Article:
In 1970 when I started running there were very few opportunities for women runners to compete at longer distances. We could run the 880 and the mile, but not much further. In cross country it was often 2 or 2.5 miles, but that was about the longest most of us had the opportunity to run unless we ran in local road races. My first year of running was spent going to road races around the New England area. I was welcomed by my fellow male runners, but often not by race promoters or race officials. Often I was allowed to start but not officially finish, or I had to sneak into a race and hope I wasn't spotted. For those races that we were allowed to participate in, there was often no prizes for the women's division. If there were prizes they were often smaller or less expensive versions of the men's prize. In some races we were given prizes that were specifically geared towards women, such as the silver tea set Doris Heritage was given after setting a world record in the mile in Canada, or the miniature dolls chair I was given at the Gardner Road Race when the men got regular chairs. Often the very act of starting a race was seen as a protest. Showing up to run was a threat to the race organizers and it became our way of pushing for change. The world was changing so rapidly for women in the late sixties and early seventies, and distance running was a part of that larger social and cultural revolution. It also was our way as women of making an impact on the male dominated sport's world. Besides being a competitive athlete, trying to force change in the world of sports, made running my passion.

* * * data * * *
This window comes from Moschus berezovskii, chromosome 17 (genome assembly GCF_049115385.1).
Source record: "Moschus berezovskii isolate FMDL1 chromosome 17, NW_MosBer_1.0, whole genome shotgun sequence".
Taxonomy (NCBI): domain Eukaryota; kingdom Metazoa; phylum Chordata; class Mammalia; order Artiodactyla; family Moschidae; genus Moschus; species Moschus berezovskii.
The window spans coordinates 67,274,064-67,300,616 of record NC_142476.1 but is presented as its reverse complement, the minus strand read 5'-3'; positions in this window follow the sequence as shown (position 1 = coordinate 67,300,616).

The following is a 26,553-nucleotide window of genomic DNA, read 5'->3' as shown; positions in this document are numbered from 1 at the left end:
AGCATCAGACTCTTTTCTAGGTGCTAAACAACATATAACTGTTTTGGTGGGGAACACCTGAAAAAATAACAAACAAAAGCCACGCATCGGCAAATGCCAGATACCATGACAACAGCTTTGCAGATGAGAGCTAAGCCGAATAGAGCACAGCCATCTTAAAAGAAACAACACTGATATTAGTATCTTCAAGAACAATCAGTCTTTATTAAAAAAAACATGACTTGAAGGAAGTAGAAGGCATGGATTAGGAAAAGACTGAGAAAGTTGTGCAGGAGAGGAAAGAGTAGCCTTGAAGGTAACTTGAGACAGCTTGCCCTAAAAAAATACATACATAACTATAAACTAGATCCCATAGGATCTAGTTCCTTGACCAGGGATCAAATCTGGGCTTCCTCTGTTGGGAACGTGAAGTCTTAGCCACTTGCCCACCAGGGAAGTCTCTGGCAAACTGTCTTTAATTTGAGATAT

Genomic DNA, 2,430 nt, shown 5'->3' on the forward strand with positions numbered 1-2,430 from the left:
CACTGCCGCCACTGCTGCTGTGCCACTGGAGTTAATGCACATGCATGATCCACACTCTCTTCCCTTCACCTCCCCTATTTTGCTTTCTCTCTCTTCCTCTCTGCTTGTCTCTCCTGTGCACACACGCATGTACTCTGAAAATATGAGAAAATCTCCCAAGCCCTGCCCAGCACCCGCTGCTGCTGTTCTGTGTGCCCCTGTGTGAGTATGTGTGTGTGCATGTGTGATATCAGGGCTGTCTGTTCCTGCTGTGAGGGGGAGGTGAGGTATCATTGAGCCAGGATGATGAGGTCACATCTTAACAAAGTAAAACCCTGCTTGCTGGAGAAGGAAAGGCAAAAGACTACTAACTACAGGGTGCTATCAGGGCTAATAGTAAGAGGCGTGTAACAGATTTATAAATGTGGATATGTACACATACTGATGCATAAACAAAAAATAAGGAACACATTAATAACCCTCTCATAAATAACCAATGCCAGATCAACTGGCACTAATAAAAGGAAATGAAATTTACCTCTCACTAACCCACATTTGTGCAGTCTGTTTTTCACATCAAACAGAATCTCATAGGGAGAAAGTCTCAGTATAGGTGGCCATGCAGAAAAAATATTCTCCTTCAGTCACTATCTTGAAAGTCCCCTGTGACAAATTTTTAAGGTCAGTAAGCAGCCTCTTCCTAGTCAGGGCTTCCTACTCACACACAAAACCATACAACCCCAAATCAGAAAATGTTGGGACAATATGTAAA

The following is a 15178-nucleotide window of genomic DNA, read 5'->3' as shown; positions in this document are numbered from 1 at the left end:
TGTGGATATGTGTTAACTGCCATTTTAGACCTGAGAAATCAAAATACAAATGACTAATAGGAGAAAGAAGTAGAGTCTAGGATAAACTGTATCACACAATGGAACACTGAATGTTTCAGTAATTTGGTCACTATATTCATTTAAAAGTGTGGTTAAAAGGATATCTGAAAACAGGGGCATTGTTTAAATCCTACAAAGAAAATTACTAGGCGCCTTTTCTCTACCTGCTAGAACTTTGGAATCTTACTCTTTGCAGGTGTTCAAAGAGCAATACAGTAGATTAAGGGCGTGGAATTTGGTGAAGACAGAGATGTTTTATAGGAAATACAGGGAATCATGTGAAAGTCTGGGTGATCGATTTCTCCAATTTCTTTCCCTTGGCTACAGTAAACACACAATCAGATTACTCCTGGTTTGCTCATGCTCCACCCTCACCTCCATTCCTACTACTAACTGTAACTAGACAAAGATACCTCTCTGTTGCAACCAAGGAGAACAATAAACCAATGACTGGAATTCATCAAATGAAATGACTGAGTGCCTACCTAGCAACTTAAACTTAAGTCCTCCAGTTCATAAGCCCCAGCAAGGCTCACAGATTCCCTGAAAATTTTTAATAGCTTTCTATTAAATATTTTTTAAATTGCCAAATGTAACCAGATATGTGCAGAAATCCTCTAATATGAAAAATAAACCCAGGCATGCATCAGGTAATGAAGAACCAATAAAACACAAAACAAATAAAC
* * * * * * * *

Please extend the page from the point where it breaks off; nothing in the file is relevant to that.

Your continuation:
When I first started to think about this film I knew I wanted to do a documentary about women runners. The stories of my experiences in the early seventies as a new runner seemed to be a good place to start. In talking with Doris Heritage, the other character in the film, I began to be curious about her running that took place in the late fifties, sixties and seventies. How did they differ from mine and how were they similar?
What drove both of us to run even though it was not easy to be a women runner during this time period? How did her experiences compare with mine, and then how did our experiences compare with the experiences of a young women runner today? By choosing Camille Connelly, a young cross country runner from the Seattle area, and following her season, I was able to compare and contrast Doris and my experiences with this young women's.
After I had collected the stories, and documented Camille's cross country season, I had to find a way to weave these wonderful stories and images together. After thirteen rewrites of the script (a documentary script is often written after the film is shot) I finally began to put together the voices and images on my computer with the digital program Final Cut Pro. It was an amazing experience to finally have a "film". Even though it would take me another two years to finish "Run Like A Girl", I felt as though I could finally call myself a filmmaker. It was an exhilarating experience.